- There is no such thing as a load that is too big to be carried on the back of a bicycle or scooter. Pigs, patio chairs, lawnmowers; they can all fit on the back of a tiny Honda cub. It’s also not that uncommon to see entire families of five or six people on the one moped.
- Standard traffic rules don’t seem to apply in Vietnam. When approaching a crossroads, you shouldn’t slow down, you should continue at exactly the same speed and honk your horn. It’s everyone else’s responsibility to get out of YOUR way.
- Being on the back of one those speeding motorcycles is simultaneously the most terrifying and most exhilarating moment of your life, up to that point.
- Pavements are definitely not for walking on. They are where business is done. Entire shops and restaurants are situated on tiny patches of pavement. If you want to walk, you’re going to have to take your chances in the road.
- Speaking of the street hawkers, there is literally no dish that the Vietnamese cannot prepare in a wok whilst crouched down on the street. Ask them politely enough and they’d probably be able to whip you up an entire Sunday roast.
- Sticking with the food. It is SENSATIONAL. Easily some of the best that South East Asia has to offer and surely there’s no higher compliment than that. Any cuisine that can make both tofu and cucumber taste good must truly be one of the world’s finest.
- The coffee is pretty bloody awesome as well. In Hanoi, don’t be alarmed if you get egg in your coffee. The Vietnamese are just so good at this kind of thing that they actually make egg coffee work.
- If you happen to like a beer or two, than Vietnam is the place for you. It has absurdly low prices. In Hanoi, I got two pints for eighty-three pence. TWO PINTS FOR EIGHTY-THREE PENCE! It’s probably a good job I don’t live there.
- The Vietnamese appear to be rather fond of a drink themselves. We went cycling in the countryside round Hoi An one Saturday morning and passed a couple of wedding parties. Everyone was leathered and the karaoke had already started. It wasn’t even midday.
- We went on a Halong Bay cruise. Some of us jumped off the top deck of the boat into the water. The captain went absolutely mental. Five minutes later the other crew members were throwing beers down to us, that we drank in the bath like waters of one of the world’s most beautiful bays.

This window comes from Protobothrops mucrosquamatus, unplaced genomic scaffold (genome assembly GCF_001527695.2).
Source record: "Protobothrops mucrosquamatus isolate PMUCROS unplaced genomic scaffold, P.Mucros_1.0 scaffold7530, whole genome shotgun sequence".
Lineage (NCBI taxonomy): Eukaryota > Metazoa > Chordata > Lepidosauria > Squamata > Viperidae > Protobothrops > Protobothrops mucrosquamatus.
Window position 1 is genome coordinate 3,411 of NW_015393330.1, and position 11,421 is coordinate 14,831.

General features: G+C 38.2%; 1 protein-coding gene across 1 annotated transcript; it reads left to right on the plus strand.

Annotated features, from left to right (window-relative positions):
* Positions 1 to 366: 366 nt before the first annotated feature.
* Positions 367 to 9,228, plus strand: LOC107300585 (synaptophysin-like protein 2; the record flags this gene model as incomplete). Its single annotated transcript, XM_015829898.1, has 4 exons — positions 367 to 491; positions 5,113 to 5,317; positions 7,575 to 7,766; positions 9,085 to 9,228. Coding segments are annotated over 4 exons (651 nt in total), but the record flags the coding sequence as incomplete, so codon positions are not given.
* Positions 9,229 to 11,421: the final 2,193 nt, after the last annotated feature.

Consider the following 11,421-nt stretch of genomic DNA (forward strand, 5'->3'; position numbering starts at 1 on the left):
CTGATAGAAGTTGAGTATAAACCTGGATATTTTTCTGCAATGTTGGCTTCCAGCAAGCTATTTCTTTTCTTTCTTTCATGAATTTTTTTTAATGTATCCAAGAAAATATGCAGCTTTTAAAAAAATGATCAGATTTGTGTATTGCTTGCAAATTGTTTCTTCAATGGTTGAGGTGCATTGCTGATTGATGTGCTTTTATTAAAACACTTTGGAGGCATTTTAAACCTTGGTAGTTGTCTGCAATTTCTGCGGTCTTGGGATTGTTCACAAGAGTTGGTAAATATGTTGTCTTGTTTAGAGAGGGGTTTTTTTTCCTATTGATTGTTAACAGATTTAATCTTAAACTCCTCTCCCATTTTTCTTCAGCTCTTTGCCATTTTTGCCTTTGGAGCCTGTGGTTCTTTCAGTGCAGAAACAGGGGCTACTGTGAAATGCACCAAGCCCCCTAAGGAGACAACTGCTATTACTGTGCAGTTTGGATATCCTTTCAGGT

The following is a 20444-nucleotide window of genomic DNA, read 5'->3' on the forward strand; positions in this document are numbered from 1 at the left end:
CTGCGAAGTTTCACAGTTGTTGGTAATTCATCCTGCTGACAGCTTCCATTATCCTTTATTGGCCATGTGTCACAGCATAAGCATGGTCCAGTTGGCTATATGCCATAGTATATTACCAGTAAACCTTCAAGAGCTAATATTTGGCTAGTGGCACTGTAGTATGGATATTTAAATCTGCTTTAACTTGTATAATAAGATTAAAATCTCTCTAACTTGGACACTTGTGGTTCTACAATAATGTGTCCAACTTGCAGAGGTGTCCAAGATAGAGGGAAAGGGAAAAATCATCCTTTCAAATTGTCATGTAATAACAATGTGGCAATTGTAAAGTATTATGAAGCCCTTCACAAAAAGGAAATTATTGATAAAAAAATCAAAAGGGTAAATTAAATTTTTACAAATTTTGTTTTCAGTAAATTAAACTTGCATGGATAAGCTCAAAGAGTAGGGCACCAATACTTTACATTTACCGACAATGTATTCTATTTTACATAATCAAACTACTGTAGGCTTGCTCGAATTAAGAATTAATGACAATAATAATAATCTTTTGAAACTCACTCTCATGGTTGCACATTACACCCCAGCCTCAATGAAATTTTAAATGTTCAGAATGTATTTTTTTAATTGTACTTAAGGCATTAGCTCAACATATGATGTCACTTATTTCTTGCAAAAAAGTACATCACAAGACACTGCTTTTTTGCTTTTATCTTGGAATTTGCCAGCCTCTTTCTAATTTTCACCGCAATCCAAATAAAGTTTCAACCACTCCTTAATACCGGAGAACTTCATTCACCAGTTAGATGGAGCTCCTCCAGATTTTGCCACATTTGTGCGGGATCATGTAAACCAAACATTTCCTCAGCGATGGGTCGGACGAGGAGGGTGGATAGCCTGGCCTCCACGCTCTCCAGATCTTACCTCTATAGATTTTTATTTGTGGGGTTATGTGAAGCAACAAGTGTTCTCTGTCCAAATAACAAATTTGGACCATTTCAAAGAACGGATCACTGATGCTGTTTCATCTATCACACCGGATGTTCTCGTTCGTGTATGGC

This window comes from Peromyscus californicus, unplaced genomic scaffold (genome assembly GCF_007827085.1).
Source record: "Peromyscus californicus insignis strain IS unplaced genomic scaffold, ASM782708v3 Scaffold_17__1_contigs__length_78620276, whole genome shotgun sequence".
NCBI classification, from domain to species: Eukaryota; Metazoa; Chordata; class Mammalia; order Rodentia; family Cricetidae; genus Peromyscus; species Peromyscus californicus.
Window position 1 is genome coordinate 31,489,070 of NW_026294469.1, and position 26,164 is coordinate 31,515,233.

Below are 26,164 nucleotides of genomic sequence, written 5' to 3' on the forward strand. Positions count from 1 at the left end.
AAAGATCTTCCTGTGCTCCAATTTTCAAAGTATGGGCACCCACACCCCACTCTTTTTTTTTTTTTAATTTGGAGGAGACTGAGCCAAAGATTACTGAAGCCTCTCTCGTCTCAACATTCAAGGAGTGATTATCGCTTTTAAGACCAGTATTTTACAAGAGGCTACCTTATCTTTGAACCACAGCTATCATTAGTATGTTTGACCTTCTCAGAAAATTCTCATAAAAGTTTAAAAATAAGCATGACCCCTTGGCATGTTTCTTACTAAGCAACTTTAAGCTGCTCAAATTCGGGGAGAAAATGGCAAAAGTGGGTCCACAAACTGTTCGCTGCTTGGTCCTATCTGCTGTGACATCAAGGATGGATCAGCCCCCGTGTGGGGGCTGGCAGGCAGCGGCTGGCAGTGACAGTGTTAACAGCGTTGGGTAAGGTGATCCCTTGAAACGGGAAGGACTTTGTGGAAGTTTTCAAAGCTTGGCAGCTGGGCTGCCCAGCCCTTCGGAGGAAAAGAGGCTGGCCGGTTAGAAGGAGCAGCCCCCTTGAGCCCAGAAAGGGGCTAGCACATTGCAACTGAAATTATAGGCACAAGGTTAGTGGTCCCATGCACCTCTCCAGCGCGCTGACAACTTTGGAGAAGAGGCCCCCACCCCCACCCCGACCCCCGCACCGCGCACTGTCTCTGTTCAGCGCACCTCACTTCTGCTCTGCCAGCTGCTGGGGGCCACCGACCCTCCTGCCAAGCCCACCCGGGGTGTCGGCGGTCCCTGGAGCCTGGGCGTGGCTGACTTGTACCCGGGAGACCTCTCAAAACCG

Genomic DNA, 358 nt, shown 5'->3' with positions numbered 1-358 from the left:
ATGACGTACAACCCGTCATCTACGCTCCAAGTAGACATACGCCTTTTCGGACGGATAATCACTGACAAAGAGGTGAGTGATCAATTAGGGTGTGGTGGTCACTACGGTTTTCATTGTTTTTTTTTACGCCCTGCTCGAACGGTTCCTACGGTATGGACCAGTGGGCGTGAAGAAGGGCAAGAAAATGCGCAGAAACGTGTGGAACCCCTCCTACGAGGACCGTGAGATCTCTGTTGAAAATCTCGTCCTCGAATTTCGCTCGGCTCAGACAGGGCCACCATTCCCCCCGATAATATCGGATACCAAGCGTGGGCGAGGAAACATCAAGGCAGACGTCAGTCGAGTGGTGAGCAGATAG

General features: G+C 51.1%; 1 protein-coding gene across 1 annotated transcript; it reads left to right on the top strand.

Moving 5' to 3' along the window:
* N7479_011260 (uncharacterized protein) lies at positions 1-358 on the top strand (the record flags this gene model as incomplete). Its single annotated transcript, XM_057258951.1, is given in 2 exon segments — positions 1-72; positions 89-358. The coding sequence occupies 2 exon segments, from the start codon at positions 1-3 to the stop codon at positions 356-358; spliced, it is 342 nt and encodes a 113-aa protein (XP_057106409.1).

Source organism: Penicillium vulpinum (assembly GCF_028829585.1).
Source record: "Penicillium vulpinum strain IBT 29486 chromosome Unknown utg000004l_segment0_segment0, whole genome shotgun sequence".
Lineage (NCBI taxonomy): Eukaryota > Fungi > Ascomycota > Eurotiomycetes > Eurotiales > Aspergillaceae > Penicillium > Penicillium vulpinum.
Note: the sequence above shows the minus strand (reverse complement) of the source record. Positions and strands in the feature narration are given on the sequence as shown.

- Every hour is happy hour, not just in bars and restaurants, but also at market stalls. Happy hour can also be extended from a 10pm finish until a 3am finish if enough people are buying cocktails.
- The real highlight of Vietnam though is the people themselves. They are friendly and innovative (especially when it comes to making money) and they have some of the best standards of customer service that I have encountered anywhere in the world. They’ll go out of their way to ensure that your stay in Vietnam is a memorable one. And they’ll succeed.
Two places that we stayed at in Vietnam are worthy of the highest praise and recommendation. Finnegans, in Hanoi, was one of the best hotels that we’ve stayed at in Asia. It’s got a great location in the heart of the old town in Hanoi, and the staff are absolutely outstanding. When we took a taxi to the train station to take us to Hue, one of the hotel staff followed us on his motorbike just so he could show us to our beds on the train. http://hanoifinneganshotel.com/
Just as impressive was the Tea Gardens homestay in Hoi An. Thanh, the lady that runs the place (pictured above)is absolutely lovely. No favour was too much to ask and every question was met with a smile. Furthermore, for the price, the room was seriously luxurious. http://teagardenhomestay.com/